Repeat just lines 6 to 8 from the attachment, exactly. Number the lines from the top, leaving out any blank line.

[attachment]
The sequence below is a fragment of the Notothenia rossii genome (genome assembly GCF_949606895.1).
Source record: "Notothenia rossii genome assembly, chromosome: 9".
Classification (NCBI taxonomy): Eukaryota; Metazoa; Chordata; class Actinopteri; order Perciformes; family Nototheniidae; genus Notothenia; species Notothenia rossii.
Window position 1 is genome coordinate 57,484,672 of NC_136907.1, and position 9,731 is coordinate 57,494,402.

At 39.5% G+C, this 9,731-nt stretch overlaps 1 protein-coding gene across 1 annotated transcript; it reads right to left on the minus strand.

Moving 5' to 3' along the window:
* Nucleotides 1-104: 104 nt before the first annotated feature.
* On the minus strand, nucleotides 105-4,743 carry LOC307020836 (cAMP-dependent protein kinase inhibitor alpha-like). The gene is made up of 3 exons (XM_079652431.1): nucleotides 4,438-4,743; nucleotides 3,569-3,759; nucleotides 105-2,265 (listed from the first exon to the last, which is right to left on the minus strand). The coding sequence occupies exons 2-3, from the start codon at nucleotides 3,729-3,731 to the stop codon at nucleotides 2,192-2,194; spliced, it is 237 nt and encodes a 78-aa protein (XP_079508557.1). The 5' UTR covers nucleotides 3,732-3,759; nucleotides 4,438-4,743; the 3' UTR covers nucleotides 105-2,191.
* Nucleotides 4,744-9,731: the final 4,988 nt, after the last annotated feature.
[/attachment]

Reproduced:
Moving 5' to 3' along the window:
* Nucleotides 1-104: 104 nt before the first annotated feature.
* On the minus strand, nucleotides 105-4,743 carry LOC307020836 (cAMP-dependent protein kinase inhibitor alpha-like). The gene is made up of 3 exons (XM_079652431.1): nucleotides 4,438-4,743; nucleotides 3,569-3,759; nucleotides 105-2,265 (listed from the first exon to the last, which is right to left on the minus strand). The coding sequence occupies exons 2-3, from the start codon at nucleotides 3,729-3,731 to the stop codon at nucleotides 2,192-2,194; spliced, it is 237 nt and encodes a 78-aa protein (XP_079508557.1). The 5' UTR covers nucleotides 3,732-3,759; nucleotides 4,438-4,743; the 3' UTR covers nucleotides 105-2,191.